It was rightfully pointed out by a senior SLFP member that one thing the Rajapaksas were good at was in showing heads before cameras. A case in point was the many election rallies organized by the Rajapaksas where thousands of buses carrying people to attend the respective rallies were brought from all parts of the island.

“Showing numbers to the media is something the Rajapaksas have been doing for many years,” the senior SLFPer said.

Another fact that seems to be unique to the Rajapaksas are the colourful characters who always join forces with the group.

Soon after the SLFP general secretary issued a letter to several local government heads of the SLFP calling for explanations for violating the party’s Central Committee decisions, some of them resorted to tearing up the letters and burning them before the media. Interestingly, some of the local government heads are facing allegations of fraud and corruption and are anyway in the process of facing disciplinary inquiries.

Hence, the Rajapaksa led joint opposition is now attracting members of the SLFP who are facing various accusations and are likely to be suspended following disciplinary action.

 

Reforms agenda

The SLFP leadership has now decided to hold a series of discussions at electoral level to educate the party membership of the real situation of the party.

Sirisena and the SLFP officials have thus far remained silent in the face of various brick bats thrown at them by the Rajapaksa group. The Rajapaksas have claimed that Sirisena had forcibly taken over the leadership of the SLFP among other claims made against the party’s current office bearers.

However, following much pushing by former President and senior SLFP advisor, Chandrika Bandaranaike Kumaratunge, the SLFP leadership has agreed to speak about the current issues faced by the party with its membership.

These discussions are to commence from the second week of March and is to be a frank and open discourse with the membership where Sirisena loyalists are to explain the real position of Rajapaksa and his group.

 

Challenged

While the SLFP is engaged in pushing its errant members against a wall and quelling weeks of internal squabbles, the United National Party (UNP) also came into the spotlight last week.

The UNP and its general secretary became a topic of discussion last week when the Centre for Policy Alternatives (CPA) filed FR Application No.54/2016 before the Supreme Court.

The CPA and its Executive Director had filed a Fundamental Rights application challenging the appointment of Field Marshal Sarath Fonseka to fill the vacancy created by the death of Minister M. K. A. D. S. Gunawardana, as a Member of Parliament elected in terms of Article 99A of the Constitution (the National List).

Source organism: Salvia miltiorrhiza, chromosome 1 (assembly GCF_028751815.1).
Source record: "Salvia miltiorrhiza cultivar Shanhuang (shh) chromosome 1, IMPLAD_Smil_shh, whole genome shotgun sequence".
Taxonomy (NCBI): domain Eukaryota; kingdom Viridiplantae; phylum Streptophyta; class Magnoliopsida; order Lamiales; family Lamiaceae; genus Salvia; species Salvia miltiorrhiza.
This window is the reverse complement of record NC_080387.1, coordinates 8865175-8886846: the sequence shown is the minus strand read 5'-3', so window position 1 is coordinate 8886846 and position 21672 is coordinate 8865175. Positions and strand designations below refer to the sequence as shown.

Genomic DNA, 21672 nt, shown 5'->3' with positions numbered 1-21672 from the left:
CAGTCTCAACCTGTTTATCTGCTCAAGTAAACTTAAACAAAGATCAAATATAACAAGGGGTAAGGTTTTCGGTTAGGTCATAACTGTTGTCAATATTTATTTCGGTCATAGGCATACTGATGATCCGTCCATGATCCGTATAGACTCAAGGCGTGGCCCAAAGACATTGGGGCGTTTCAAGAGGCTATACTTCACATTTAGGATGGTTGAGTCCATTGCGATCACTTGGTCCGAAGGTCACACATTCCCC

The CPA stated its position saying, “in terms of Article 99A of the Constitution, only a person whose name was included in the district nomination papers or national list submitted by the relevant political party, is entitled to be nominated to fill such a vacancy.”

In its Petition, CPA stated that the appointment of a person as a Member of Parliament contrary to the provisions of the Constitution violates several rights guaranteed under the Constitution and in particular the franchise which is part of the sovereignty of the people. Furthermore, CPA has argued that any attempt to interpret legislation in a manner contrary to the provisions of the Constitution would imperil the supremacy of the Constitution, which is the cornerstone of constitutional democracy.

Among the respondents named in the petition are UNP General Secretary Kabir Hashim, Sarath Fonseka, Speaker Karu Jayasuriya, General Secretary of Parliament Dhammika Dassanayake, Chairman of the Elections Commission Mahinda Deshapriya and the Attorney General.

The Sunday Leader last week stated how the letter nominating Fonseka to fill the vacancy in parliament was prepared and signed by Kabir Hashim before he left for the US on an official visit. The letter was signed, sealed and ready to be delivered even before the Working Committee of the UNP sanctioned Fonseka’s appointment to parliament.

It is also learnt that even the Chairman of the Elections Commission, Mahinda Deshapriya had stayed till late on Monday (8) to endorse the letter from the UNP general secretary nominating Fonseka to parliament disregarding a letter sent by a UNP member to the commission citing a violation of the Constitution by the appointment of a Field Marshal to parliament.

 

Mounting odds

Despite being in the good books of Prime Minister Ranil Wickremesinghe, it seems like the odds are now mounting against Field Marshal, MP Fonseka.

Soon after Fonseka’s appointment to parliament, President Sirisena appointed Major General Milinda Peiris as the Chief of Staff of the Army. It was Major General Peiris who headed one of the court martials against Fonseka in 2010 to probe his alleged involvement in several fraudulent deals that had taken place in the Sri Lanka Army during his tenure as the Army Commander.

Sirisena’s decision to appoint Peiris to the new post seems more than just a coincidence. In fact it seems more of a tit for tat move with Fonseka’s new appointment.

Be that as it may, the ghost that would be most scary for Fonseka to face would be that of the slain founding editor of The Sunday Leader, Lasantha Wickrematunge.

The Criminal Investigations Department (CID) last week released two sketches of individuals believed to have been involved in Wickrematunge’s murder. The following day, it was revealed that one of the individuals have been identified as an army soldier.

The alleged involvement of military personnel in Wickrematunge’s murder has been spoken for years. However, with the implication of military personnel in Wickrematunge’s murder, the CID is now gearing to interrogate Fonseka since he was on January 8, 2009, the Commander of the Sri Lanka Army.